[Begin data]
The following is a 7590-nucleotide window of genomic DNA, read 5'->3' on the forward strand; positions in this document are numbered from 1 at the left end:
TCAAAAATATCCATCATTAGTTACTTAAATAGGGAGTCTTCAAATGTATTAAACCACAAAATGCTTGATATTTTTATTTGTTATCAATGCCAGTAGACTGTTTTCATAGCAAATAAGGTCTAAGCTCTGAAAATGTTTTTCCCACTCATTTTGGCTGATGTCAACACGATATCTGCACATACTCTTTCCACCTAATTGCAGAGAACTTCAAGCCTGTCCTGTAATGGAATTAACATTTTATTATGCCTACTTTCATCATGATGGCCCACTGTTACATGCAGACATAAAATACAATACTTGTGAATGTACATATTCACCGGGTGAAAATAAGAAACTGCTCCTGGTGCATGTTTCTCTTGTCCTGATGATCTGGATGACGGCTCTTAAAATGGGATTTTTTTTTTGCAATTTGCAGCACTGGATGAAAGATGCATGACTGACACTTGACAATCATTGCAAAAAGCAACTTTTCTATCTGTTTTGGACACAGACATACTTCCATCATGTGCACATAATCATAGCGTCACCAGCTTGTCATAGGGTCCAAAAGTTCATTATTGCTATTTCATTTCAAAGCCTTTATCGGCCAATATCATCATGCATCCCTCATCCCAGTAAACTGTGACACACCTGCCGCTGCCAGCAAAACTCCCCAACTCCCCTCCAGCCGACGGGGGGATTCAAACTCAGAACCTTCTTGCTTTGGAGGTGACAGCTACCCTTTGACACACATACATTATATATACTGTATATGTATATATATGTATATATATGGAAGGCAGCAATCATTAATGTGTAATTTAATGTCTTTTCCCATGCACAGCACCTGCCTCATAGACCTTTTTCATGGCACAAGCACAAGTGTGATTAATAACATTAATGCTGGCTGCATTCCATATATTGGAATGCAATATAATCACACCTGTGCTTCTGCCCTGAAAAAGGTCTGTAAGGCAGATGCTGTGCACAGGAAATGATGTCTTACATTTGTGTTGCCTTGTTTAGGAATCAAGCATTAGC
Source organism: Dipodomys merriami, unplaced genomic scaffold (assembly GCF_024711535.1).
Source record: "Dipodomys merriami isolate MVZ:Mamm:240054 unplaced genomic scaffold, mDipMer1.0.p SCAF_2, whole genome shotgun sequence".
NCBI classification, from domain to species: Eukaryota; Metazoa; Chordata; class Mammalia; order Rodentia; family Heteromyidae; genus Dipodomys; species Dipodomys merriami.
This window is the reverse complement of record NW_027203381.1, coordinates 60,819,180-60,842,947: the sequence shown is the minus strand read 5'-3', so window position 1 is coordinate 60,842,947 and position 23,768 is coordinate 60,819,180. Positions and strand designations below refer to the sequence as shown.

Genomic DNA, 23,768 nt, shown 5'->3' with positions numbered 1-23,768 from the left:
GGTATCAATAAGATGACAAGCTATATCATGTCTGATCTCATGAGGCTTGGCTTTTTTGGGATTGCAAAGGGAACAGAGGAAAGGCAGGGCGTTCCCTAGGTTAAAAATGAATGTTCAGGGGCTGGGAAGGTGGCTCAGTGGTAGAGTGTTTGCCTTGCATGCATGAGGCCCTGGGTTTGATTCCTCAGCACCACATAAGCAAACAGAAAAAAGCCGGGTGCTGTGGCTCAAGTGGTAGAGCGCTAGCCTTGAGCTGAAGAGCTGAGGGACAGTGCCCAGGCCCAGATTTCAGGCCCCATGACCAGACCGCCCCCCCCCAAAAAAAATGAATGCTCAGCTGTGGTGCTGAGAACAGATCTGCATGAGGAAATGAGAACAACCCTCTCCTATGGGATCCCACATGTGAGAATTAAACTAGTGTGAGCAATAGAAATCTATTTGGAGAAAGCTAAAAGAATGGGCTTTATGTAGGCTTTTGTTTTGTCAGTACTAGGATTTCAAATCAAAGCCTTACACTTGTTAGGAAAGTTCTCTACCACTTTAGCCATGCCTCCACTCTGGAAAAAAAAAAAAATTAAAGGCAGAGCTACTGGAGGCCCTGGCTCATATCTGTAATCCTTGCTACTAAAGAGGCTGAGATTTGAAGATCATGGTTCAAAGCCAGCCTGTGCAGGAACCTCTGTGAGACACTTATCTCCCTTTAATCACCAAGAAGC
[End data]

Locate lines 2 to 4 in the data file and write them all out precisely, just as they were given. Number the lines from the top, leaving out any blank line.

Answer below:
TCAAAAATATCCATCATTAGTTACTTAAATAGGGAGTCTTCAAATGTATTAAACCACAAAATGCTTGATATTTTTATTTGTTATCAATGCCAGTAGACTGTTTTCATAGCAAATAAGGTCTAAGCTCTGAAAATGTTTTTCCCACTCATTTTGGCTGATGTCAACACGATATCTGCACATACTCTTTCCACCTAATTGCAGAGAACTTCAAGCCTGTCCTGTAATGGAATTAACATTTTATTATGCCTACTTTCATCATGATGGCCCACTGTTACATGCAGACATAAAATACAATACTTGTGAATGTACATATTCACCGGGTGAAAATAAGAAACTGCTCCTGGTGCATGTTTCTCTTGTCCTGATGATCTGGATGACGGCTCTTAAAATGGGATTTTTTTTTTGCAATTTGCAGCACTGGATGAAAGATGCATGACTGACACTTGACAATCATTGCAAAAAGCAACTTTTCTATCTGTTTTGGACACAGACATACTTCCATCATGTGCACATAATCATAGCGTCACCAGCTTGTCATAGGGTCCAAAAGTTCATTATTGCTATTTCATTTCAAAGCCTTTATCGGCCAATATCATCATGCATCCCTCATCCCAGTAAACTGTGACACACCTGCCGCTGCCAGCAAAACTCCCCAACTCCCCTCCAGCCGACGGGGGGATTCAAACTCAGAACCTTCTTGCTTTGGAGGTGACAGCTACCCTTTGACACACATACATTATATATACTGTATATGTATATATATGTATATATATGGAAGGCAGCAATCATTAATGTGTAATTTAATGTCTTTTCCCATGCACAGCACCTGCCTCATAGACCTTTTTCATGGCACAAGCACAAGTGTGATTAATAACATTAATGCTGGCTGCATTCCATATATTGGAATGCAATATAATCACACCTGTGCTTCTGCCCTGAAAAAGGTCTGTAAGGCAGATGCTGTGCACAGGAAATGATGTCTTACATTTGTGTTGCCTTGTTTAGGAATCAAGCATTAGC
Source organism: Dipodomys merriami, unplaced genomic scaffold (assembly GCF_024711535.1).
Source record: "Dipodomys merriami isolate MVZ:Mamm:240054 unplaced genomic scaffold, mDipMer1.0.p SCAF_2, whole genome shotgun sequence".